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Why Bake Custards in a Water Bath?

Baking in a water bath is your best insurance against curdled custards and cracked cheesecakes. Find out why and how it works.

Fine Cooking Issue 70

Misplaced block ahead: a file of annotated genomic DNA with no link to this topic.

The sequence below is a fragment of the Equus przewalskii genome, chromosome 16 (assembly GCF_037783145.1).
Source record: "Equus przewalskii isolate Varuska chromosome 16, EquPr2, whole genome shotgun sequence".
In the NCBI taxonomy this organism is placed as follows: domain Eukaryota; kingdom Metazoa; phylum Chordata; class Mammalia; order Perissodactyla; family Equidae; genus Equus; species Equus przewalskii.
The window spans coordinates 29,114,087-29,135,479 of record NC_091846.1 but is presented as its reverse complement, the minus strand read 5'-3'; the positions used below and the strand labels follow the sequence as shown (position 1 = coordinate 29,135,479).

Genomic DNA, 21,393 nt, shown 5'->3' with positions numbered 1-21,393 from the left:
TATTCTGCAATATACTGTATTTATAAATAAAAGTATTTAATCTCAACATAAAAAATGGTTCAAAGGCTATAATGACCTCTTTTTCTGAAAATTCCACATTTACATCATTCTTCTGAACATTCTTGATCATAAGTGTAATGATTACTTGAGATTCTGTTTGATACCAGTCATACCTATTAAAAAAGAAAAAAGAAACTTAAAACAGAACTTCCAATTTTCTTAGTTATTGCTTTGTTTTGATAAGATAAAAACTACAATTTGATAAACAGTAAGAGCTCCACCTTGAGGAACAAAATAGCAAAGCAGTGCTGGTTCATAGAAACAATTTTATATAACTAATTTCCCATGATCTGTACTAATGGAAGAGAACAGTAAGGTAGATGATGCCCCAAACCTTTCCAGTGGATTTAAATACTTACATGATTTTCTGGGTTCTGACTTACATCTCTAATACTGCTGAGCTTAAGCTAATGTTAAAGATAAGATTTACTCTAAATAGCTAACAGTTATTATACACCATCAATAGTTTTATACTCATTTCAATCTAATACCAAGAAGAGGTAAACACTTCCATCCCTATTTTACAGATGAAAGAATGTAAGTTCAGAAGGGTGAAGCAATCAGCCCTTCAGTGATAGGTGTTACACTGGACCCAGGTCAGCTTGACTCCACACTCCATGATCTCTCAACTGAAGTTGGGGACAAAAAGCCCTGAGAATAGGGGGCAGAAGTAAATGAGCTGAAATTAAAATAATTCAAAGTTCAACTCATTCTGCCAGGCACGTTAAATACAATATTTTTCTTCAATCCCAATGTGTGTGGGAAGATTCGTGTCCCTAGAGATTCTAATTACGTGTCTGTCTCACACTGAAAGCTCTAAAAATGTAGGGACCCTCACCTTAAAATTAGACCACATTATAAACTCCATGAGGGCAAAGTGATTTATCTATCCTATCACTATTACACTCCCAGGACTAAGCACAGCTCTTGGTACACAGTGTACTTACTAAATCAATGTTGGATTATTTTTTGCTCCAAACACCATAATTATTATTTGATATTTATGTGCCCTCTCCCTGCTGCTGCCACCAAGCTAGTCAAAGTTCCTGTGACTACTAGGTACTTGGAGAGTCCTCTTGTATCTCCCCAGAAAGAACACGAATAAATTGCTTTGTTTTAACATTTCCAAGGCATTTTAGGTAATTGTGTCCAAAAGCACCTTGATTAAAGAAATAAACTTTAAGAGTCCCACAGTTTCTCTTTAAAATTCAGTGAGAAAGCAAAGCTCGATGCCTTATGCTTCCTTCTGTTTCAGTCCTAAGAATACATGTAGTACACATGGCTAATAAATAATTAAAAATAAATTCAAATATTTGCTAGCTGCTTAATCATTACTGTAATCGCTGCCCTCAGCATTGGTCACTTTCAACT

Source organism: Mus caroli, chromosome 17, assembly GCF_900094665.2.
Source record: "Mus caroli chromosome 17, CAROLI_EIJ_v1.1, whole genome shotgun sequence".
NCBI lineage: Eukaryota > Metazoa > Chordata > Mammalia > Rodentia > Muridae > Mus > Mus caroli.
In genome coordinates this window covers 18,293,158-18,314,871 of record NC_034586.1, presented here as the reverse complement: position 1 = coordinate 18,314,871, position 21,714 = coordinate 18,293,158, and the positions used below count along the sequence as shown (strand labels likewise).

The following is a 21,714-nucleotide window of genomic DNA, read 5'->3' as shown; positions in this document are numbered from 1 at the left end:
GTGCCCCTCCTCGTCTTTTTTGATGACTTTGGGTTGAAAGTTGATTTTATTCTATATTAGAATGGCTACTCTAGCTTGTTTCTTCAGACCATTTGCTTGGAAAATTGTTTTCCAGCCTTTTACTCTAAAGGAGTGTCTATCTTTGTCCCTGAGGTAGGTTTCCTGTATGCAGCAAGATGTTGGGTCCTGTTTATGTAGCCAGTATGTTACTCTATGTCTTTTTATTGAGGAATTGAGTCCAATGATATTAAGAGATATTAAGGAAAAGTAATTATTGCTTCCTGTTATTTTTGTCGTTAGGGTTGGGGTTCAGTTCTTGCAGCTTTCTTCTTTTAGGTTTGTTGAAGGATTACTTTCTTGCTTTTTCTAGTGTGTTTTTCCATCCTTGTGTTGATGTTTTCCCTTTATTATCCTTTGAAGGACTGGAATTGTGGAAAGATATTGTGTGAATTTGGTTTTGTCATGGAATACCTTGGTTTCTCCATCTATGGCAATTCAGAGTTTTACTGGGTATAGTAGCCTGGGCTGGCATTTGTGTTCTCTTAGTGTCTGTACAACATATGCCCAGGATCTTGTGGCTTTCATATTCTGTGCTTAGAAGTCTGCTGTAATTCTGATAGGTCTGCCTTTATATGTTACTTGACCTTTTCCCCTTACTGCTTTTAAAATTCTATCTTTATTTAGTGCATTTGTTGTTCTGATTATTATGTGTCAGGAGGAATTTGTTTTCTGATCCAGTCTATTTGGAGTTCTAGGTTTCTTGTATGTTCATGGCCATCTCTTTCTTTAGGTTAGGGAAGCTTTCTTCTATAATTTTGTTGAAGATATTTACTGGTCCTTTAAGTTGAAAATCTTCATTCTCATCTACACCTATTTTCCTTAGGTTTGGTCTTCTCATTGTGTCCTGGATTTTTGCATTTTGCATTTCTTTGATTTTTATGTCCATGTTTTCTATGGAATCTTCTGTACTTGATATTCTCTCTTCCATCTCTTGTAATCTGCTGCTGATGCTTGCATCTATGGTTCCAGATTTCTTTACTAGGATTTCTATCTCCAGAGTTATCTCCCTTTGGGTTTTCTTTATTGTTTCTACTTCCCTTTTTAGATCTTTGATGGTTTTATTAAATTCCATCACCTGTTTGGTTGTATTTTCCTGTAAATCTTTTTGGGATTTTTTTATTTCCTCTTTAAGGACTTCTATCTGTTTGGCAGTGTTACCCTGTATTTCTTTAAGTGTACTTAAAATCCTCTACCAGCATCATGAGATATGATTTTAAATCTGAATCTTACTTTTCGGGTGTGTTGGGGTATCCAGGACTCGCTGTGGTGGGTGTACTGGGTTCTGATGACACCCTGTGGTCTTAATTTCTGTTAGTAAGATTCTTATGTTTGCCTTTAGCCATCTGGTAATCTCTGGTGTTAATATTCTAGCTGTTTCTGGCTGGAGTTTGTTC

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Baking in a water bath may seem like an unnecessary step, but this easy cooking method is your best insurance against curdled custards and cracked cheesecakes. These desserts are thickened primarily by egg proteins, which set well below 212°F. Unless these proteins are protected from the high heat of the oven, they’ll overcook and tighten or shrink, causing your custard to crack or separate into curdled egg and liquid. A water bath insulates custards from the direct heat of the oven because the water can’t exceed 212°F, unlike the air in a 350°F oven. Without a water bath, the outside of your dessert would overcook before the center is done. And direct heat could take small custards, like pudding cakes, from cooked to cracked within a minute. But if they’re in a water bath, you have more time to catch them at the perfect degree of doneness.


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